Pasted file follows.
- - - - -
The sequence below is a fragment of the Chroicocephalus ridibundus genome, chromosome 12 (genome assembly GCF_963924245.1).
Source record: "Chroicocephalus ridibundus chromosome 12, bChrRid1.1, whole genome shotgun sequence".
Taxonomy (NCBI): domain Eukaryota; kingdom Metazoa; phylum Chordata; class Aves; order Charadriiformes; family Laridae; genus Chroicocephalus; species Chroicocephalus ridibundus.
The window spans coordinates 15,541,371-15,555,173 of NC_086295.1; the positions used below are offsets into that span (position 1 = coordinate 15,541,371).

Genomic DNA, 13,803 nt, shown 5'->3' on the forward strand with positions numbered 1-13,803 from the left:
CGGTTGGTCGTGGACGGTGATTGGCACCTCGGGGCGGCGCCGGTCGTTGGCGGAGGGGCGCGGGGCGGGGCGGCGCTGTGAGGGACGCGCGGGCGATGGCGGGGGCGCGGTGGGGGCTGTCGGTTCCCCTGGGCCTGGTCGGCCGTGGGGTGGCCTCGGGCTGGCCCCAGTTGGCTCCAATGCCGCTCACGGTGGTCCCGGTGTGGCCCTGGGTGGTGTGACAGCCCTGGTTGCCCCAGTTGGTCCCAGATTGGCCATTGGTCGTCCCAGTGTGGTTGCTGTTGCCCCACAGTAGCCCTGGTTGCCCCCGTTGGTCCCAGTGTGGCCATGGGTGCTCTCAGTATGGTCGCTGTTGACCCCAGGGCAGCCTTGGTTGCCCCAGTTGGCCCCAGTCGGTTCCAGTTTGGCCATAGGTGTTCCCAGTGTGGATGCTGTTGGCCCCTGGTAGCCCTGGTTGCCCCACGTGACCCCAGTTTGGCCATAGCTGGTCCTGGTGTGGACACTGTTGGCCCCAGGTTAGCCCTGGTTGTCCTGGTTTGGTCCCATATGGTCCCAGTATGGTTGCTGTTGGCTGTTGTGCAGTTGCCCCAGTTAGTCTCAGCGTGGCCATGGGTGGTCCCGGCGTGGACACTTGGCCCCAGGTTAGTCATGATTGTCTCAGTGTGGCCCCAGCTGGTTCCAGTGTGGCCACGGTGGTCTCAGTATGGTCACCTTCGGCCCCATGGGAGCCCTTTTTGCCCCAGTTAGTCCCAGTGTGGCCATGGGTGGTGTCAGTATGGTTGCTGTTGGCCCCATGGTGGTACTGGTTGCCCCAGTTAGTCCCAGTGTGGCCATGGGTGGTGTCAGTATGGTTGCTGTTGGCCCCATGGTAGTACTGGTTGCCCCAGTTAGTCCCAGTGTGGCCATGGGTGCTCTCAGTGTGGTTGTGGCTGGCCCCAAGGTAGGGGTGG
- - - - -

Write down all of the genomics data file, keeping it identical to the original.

The sequence below is a fragment of the Chroicocephalus ridibundus genome, chromosome 12 (genome assembly GCF_963924245.1).
Source record: "Chroicocephalus ridibundus chromosome 12, bChrRid1.1, whole genome shotgun sequence".
Taxonomy (NCBI): domain Eukaryota; kingdom Metazoa; phylum Chordata; class Aves; order Charadriiformes; family Laridae; genus Chroicocephalus; species Chroicocephalus ridibundus.
The window spans coordinates 15,541,371-15,555,173 of NC_086295.1; the positions used below are offsets into that span (position 1 = coordinate 15,541,371).

Genomic DNA, 13,803 nt, shown 5'->3' on the forward strand with positions numbered 1-13,803 from the left:
CGGTTGGTCGTGGACGGTGATTGGCACCTCGGGGCGGCGCCGGTCGTTGGCGGAGGGGCGCGGGGCGGGGCGGCGCTGTGAGGGACGCGCGGGCGATGGCGGGGGCGCGGTGGGGGCTGTCGGTTCCCCTGGGCCTGGTCGGCCGTGGGGTGGCCTCGGGCTGGCCCCAGTTGGCTCCAATGCCGCTCACGGTGGTCCCGGTGTGGCCCTGGGTGGTGTGACAGCCCTGGTTGCCCCAGTTGGTCCCAGATTGGCCATTGGTCGTCCCAGTGTGGTTGCTGTTGCCCCACAGTAGCCCTGGTTGCCCCCGTTGGTCCCAGTGTGGCCATGGGTGCTCTCAGTATGGTCGCTGTTGACCCCAGGGCAGCCTTGGTTGCCCCAGTTGGCCCCAGTCGGTTCCAGTTTGGCCATAGGTGTTCCCAGTGTGGATGCTGTTGGCCCCTGGTAGCCCTGGTTGCCCCACGTGACCCCAGTTTGGCCATAGCTGGTCCTGGTGTGGACACTGTTGGCCCCAGGTTAGCCCTGGTTGTCCTGGTTTGGTCCCATATGGTCCCAGTATGGTTGCTGTTGGCTGTTGTGCAGTTGCCCCAGTTAGTCTCAGCGTGGCCATGGGTGGTCCCGGCGTGGACACTTGGCCCCAGGTTAGTCATGATTGTCTCAGTGTGGCCCCAGCTGGTTCCAGTGTGGCCACGGTGGTCTCAGTATGGTCACCTTCGGCCCCATGGGAGCCCTTTTTGCCCCAGTTAGTCCCAGTGTGGCCATGGGTGGTGTCAGTATGGTTGCTGTTGGCCCCATGGTGGTACTGGTTGCCCCAGTTAGTCCCAGTGTGGCCATGGGTGGTGTCAGTATGGTTGCTGTTGGCCCCATGGTAGTACTGGTTGCCCCAGTTAGTCCCAGTGTGGCCATGGGTGCTCTCAGTGTGGTTGTGGCTGGCCCCAAGGTAGGGGTGG